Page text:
By Evangelos M. Falaris
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Extra info for Causes of Litigation in Workers' Compensation Programs
Why are some contested claims dropped or settled prior to a formal administrative hearing? 3. How are the dollar amounts of compensation influenced by a decision to settle versus a decision to continue to pursue a case through the dispute resolution system? 4. What impact does the type of insurance (commercially purchased versus self-insured) have on the decision to litigate? Chapter 1 introduces the reader to the litigation problem in workers' compensation programs. The chapter discusses how litigation has escalated within a system that was originally intended to reduce the courts' involvement in the compensation process.
Cases were selected for all workers injured during 1982. In the earlier project for the State of Delaware (Staten and Link 1988), the data were collected from computer files maintained by the DIA at the end of February 1987, reflecting four to five years of experience. These files were updated to incorporate activity as of mid-1990. As of February 1987, 90 percent of the 1982 cases were closed. In other words, 90 percent of injured workers eligible for compensation benefits had received all of their benefits by this time.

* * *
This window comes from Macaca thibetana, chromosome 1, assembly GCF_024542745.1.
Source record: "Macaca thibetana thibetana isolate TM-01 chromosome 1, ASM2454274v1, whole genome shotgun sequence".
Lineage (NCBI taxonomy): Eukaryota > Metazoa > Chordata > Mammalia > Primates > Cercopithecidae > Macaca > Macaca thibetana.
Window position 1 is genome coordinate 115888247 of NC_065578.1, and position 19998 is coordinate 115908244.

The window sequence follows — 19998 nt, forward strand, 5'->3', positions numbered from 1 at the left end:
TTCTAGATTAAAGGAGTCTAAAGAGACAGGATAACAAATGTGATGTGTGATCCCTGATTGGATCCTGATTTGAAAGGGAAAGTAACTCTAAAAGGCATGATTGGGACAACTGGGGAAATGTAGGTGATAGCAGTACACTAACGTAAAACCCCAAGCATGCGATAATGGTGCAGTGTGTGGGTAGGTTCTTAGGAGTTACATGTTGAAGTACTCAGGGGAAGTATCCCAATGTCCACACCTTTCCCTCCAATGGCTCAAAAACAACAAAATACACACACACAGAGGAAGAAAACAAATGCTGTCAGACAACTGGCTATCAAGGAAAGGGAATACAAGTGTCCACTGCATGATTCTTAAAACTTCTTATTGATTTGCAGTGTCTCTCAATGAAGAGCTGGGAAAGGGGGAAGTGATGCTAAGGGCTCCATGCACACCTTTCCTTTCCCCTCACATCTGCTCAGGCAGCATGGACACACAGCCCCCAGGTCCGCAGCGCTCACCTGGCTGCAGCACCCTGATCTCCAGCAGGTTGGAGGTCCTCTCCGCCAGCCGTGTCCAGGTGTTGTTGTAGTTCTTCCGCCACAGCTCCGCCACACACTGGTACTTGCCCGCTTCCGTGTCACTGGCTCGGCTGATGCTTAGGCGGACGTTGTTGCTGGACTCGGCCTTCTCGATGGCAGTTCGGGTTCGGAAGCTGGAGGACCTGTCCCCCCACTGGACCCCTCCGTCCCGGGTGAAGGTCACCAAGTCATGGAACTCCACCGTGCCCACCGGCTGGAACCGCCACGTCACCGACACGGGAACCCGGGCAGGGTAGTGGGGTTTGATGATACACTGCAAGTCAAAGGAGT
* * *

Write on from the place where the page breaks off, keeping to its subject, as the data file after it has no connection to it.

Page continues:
Still another area of concern recognized by the National Commission involves the administrative costs required to deliver benefits to injured workers. 4 Of course, a major component of these costs (summed across all parties involved) is the "frictional costs" associated with resolving disputes. One way of evaluating the burden imposed by litigation is to consider the dollars that injured workers receive (as indemnity benefits, medical treatment, or rehabilitation) as a proportion of the total dollars paid by employers in the form of awards (indemnity, medical, rehabilitation) plus litigation costs.